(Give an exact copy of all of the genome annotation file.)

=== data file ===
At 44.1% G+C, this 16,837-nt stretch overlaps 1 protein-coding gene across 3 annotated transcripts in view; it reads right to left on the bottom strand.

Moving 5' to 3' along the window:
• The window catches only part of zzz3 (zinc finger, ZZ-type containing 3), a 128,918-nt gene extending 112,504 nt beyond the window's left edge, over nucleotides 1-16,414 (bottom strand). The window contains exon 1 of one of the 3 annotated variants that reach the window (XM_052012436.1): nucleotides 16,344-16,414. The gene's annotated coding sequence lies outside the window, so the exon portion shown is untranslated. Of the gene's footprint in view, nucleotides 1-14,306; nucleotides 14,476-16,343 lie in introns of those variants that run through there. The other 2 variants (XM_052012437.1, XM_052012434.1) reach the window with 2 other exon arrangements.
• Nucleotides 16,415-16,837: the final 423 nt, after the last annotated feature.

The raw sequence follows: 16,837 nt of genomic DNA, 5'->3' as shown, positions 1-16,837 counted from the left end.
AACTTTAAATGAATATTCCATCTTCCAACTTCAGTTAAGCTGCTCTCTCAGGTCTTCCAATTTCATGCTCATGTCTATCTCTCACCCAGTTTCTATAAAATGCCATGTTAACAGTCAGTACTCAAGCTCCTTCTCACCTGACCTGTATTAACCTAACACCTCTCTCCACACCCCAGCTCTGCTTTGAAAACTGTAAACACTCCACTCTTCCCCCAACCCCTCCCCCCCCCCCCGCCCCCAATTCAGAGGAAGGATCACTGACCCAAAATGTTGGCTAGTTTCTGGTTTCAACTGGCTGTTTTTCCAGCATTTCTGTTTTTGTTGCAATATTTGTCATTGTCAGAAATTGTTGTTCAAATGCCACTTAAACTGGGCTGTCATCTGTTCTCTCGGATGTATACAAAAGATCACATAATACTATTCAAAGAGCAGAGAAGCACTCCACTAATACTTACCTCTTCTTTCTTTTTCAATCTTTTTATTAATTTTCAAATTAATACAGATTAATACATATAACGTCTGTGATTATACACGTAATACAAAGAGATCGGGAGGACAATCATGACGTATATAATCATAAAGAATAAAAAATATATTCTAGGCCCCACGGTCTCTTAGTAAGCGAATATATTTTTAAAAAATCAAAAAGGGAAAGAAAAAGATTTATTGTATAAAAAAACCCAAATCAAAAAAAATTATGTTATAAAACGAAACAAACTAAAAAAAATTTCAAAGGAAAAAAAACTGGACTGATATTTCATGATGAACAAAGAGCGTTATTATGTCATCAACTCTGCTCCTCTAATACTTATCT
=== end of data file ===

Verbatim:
At 44.1% G+C, this 16,837-nt stretch overlaps 1 protein-coding gene across 3 annotated transcripts in view; it reads right to left on the bottom strand.

Moving 5' to 3' along the window:
• The window catches only part of zzz3 (zinc finger, ZZ-type containing 3), a 128,918-nt gene extending 112,504 nt beyond the window's left edge, over nucleotides 1-16,414 (bottom strand). The window contains exon 1 of one of the 3 annotated variants that reach the window (XM_052012436.1): nucleotides 16,344-16,414. The gene's annotated coding sequence lies outside the window, so the exon portion shown is untranslated. Of the gene's footprint in view, nucleotides 1-14,306; nucleotides 14,476-16,343 lie in introns of those variants that run through there. The other 2 variants (XM_052012437.1, XM_052012434.1) reach the window with 2 other exon arrangements.
• Nucleotides 16,415-16,837: the final 423 nt, after the last annotated feature.

The raw sequence follows: 16,837 nt of genomic DNA, 5'->3' as shown, positions 1-16,837 counted from the left end.
AACTTTAAATGAATATTCCATCTTCCAACTTCAGTTAAGCTGCTCTCTCAGGTCTTCCAATTTCATGCTCATGTCTATCTCTCACCCAGTTTCTATAAAATGCCATGTTAACAGTCAGTACTCAAGCTCCTTCTCACCTGACCTGTATTAACCTAACACCTCTCTCCACACCCCAGCTCTGCTTTGAAAACTGTAAACACTCCACTCTTCCCCCAACCCCTCCCCCCCCCCCCGCCCCCAATTCAGAGGAAGGATCACTGACCCAAAATGTTGGCTAGTTTCTGGTTTCAACTGGCTGTTTTTCCAGCATTTCTGTTTTTGTTGCAATATTTGTCATTGTCAGAAATTGTTGTTCAAATGCCACTTAAACTGGGCTGTCATCTGTTCTCTCGGATGTATACAAAAGATCACATAATACTATTCAAAGAGCAGAGAAGCACTCCACTAATACTTACCTCTTCTTTCTTTTTCAATCTTTTTATTAATTTTCAAATTAATACAGATTAATACATATAACGTCTGTGATTATACACGTAATACAAAGAGATCGGGAGGACAATCATGACGTATATAATCATAAAGAATAAAAAATATATTCTAGGCCCCACGGTCTCTTAGTAAGCGAATATATTTTTAAAAAATCAAAAAGGGAAAGAAAAAGATTTATTGTATAAAAAAACCCAAATCAAAAAAAATTATGTTATAAAACGAAACAAACTAAAAAAAATTTCAAAGGAAAAAAAACTGGACTGATATTTCATGATGAACAAAGAGCGTTATTATGTCATCAACTCTGCTCCTCTAATACTTATCT